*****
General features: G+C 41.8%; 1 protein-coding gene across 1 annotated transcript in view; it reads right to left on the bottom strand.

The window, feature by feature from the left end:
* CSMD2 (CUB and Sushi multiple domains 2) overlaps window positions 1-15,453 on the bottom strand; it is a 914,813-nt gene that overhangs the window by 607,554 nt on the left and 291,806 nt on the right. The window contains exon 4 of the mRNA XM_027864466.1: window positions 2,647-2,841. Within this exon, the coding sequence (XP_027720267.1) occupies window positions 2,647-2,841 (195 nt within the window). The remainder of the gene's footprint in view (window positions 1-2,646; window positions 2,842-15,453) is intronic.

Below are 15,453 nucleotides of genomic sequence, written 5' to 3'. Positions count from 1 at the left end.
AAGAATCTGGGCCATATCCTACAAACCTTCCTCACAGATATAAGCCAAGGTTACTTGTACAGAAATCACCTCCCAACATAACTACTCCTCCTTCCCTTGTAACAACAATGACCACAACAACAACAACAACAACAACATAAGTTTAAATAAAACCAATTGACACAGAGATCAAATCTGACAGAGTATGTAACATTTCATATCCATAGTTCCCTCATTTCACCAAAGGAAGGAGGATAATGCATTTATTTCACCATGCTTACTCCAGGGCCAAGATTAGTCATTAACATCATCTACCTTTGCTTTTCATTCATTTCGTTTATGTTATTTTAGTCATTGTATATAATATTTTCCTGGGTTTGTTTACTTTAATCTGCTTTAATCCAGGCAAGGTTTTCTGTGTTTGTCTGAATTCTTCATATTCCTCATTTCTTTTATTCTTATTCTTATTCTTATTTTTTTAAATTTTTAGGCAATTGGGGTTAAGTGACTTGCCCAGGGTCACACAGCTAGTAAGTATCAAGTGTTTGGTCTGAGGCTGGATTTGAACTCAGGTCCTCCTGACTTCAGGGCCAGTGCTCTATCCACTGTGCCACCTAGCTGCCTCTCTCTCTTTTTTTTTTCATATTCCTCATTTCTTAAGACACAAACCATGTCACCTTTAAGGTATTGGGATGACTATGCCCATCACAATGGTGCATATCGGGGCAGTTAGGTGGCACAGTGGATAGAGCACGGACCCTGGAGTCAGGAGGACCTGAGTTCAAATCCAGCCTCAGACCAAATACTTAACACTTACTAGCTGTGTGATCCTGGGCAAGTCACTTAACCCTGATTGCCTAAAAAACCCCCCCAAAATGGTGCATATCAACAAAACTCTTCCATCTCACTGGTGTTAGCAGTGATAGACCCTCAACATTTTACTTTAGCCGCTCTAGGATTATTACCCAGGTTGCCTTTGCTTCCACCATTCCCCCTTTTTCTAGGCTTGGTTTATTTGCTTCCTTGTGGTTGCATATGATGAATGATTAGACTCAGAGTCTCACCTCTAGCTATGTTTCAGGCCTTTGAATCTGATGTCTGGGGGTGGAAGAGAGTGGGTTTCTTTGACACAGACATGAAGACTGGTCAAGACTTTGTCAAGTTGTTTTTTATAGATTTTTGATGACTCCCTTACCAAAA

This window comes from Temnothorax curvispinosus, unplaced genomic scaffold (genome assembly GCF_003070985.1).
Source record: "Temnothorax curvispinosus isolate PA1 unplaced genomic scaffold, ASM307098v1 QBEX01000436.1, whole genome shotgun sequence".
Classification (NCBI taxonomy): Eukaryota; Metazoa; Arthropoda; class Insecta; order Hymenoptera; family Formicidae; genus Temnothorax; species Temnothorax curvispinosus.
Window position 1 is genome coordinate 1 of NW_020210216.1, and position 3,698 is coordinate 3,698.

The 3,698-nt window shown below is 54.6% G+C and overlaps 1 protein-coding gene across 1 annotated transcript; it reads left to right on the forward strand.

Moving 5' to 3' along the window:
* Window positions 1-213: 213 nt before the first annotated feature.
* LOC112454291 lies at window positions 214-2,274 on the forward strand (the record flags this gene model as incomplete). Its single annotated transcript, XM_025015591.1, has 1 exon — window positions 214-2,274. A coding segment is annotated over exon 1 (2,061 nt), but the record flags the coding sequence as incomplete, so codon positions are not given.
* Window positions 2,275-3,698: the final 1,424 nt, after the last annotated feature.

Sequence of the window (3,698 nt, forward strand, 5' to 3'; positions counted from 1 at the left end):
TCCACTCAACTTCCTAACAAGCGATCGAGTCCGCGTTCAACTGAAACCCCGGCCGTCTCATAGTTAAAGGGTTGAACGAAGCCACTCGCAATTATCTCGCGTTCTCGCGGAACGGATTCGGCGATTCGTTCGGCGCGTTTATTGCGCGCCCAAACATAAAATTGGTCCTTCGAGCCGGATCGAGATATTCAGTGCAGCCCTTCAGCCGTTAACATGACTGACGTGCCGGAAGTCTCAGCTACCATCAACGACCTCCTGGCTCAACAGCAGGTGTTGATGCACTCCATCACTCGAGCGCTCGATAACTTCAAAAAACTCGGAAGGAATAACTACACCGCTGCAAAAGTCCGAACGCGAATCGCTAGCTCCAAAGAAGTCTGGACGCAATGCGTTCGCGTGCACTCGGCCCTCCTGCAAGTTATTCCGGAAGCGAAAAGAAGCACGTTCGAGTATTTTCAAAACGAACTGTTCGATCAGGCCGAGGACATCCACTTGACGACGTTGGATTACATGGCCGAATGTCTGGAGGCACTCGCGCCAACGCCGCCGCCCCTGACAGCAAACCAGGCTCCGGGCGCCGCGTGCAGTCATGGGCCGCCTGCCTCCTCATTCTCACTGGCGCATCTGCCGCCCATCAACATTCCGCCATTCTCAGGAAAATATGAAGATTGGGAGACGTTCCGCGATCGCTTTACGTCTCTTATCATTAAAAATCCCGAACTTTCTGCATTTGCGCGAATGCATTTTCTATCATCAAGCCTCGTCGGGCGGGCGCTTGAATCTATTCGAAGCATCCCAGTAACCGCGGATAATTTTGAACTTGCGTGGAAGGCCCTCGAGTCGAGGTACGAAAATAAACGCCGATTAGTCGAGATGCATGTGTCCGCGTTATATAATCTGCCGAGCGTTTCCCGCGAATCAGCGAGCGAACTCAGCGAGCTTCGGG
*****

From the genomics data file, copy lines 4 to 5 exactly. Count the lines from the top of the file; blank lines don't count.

Below are 15,453 nucleotides of genomic sequence, written 5' to 3'. Positions count from 1 at the left end.
AAGAATCTGGGCCATATCCTACAAACCTTCCTCACAGATATAAGCCAAGGTTACTTGTACAGAAATCACCTCCCAACATAACTACTCCTCCTTCCCTTGTAACAACAATGACCACAACAACAACAACAACAACAACATAAGTTTAAATAAAACCAATTGACACAGAGATCAAATCTGACAGAGTATGTAACATTTCATATCCATAGTTCCCTCATTTCACCAAAGGAAGGAGGATAATGCATTTATTTCACCATGCTTACTCCAGGGCCAAGATTAGTCATTAACATCATCTACCTTTGCTTTTCATTCATTTCGTTTATGTTATTTTAGTCATTGTATATAATATTTTCCTGGGTTTGTTTACTTTAATCTGCTTTAATCCAGGCAAGGTTTTCTGTGTTTGTCTGAATTCTTCATATTCCTCATTTCTTTTATTCTTATTCTTATTCTTATTTTTTTAAATTTTTAGGCAATTGGGGTTAAGTGACTTGCCCAGGGTCACACAGCTAGTAAGTATCAAGTGTTTGGTCTGAGGCTGGATTTGAACTCAGGTCCTCCTGACTTCAGGGCCAGTGCTCTATCCACTGTGCCACCTAGCTGCCTCTCTCTCTTTTTTTTTTCATATTCCTCATTTCTTAAGACACAAACCATGTCACCTTTAAGGTATTGGGATGACTATGCCCATCACAATGGTGCATATCGGGGCAGTTAGGTGGCACAGTGGATAGAGCACGGACCCTGGAGTCAGGAGGACCTGAGTTCAAATCCAGCCTCAGACCAAATACTTAACACTTACTAGCTGTGTGATCCTGGGCAAGTCACTTAACCCTGATTGCCTAAAAAACCCCCCCAAAATGGTGCATATCAACAAAACTCTTCCATCTCACTGGTGTTAGCAGTGATAGACCCTCAACATTTTACTTTAGCCGCTCTAGGATTATTACCCAGGTTGCCTTTGCTTCCACCATTCCCCCTTTTTCTAGGCTTGGTTTATTTGCTTCCTTGTGGTTGCATATGATGAATGATTAGACTCAGAGTCTCACCTCTAGCTATGTTTCAGGCCTTTGAATCTGATGTCTGGGGGTGGAAGAGAGTGGGTTTCTTTGACACAGACATGAAGACTGGTCAAGACTTTGTCAAGTTGTTTTTTATAGATTTTTGATGACTCCCTTACCAAAA